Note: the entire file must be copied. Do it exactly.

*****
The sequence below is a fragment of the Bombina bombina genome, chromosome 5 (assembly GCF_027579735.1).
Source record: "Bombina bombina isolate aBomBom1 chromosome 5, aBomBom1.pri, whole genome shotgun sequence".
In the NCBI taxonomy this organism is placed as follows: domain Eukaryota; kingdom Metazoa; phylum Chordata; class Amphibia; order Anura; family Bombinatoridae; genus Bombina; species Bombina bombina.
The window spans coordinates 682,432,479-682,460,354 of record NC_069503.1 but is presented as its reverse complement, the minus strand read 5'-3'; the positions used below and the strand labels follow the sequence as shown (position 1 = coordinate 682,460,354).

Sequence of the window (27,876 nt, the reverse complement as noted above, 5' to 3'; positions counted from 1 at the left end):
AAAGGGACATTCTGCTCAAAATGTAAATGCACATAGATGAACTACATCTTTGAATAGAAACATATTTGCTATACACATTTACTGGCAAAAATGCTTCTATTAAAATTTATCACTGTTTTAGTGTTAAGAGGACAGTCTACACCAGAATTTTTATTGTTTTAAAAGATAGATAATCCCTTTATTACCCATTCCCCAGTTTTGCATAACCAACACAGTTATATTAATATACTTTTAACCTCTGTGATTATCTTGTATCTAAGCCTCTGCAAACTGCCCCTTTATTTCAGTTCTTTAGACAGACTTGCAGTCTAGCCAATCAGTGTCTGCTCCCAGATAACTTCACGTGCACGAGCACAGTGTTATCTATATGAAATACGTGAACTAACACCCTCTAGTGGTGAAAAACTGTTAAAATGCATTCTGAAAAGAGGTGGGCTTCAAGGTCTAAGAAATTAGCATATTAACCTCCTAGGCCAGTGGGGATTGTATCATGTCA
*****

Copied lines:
The sequence below is a fragment of the Bombina bombina genome, chromosome 5 (assembly GCF_027579735.1).
Source record: "Bombina bombina isolate aBomBom1 chromosome 5, aBomBom1.pri, whole genome shotgun sequence".
In the NCBI taxonomy this organism is placed as follows: domain Eukaryota; kingdom Metazoa; phylum Chordata; class Amphibia; order Anura; family Bombinatoridae; genus Bombina; species Bombina bombina.
The window spans coordinates 682,432,479-682,460,354 of record NC_069503.1 but is presented as its reverse complement, the minus strand read 5'-3'; the positions used below and the strand labels follow the sequence as shown (position 1 = coordinate 682,460,354).

Sequence of the window (27,876 nt, the reverse complement as noted above, 5' to 3'; positions counted from 1 at the left end):
AAAGGGACATTCTGCTCAAAATGTAAATGCACATAGATGAACTACATCTTTGAATAGAAACATATTTGCTATACACATTTACTGGCAAAAATGCTTCTATTAAAATTTATCACTGTTTTAGTGTTAAGAGGACAGTCTACACCAGAATTTTTATTGTTTTAAAAGATAGATAATCCCTTTATTACCCATTCCCCAGTTTTGCATAACCAACACAGTTATATTAATATACTTTTAACCTCTGTGATTATCTTGTATCTAAGCCTCTGCAAACTGCCCCTTTATTTCAGTTCTTTAGACAGACTTGCAGTCTAGCCAATCAGTGTCTGCTCCCAGATAACTTCACGTGCACGAGCACAGTGTTATCTATATGAAATACGTGAACTAACACCCTCTAGTGGTGAAAAACTGTTAAAATGCATTCTGAAAAGAGGTGGGCTTCAAGGTCTAAGAAATTAGCATATTAACCTCCTAGGCCAGTGGGGATTGTATCATGTCA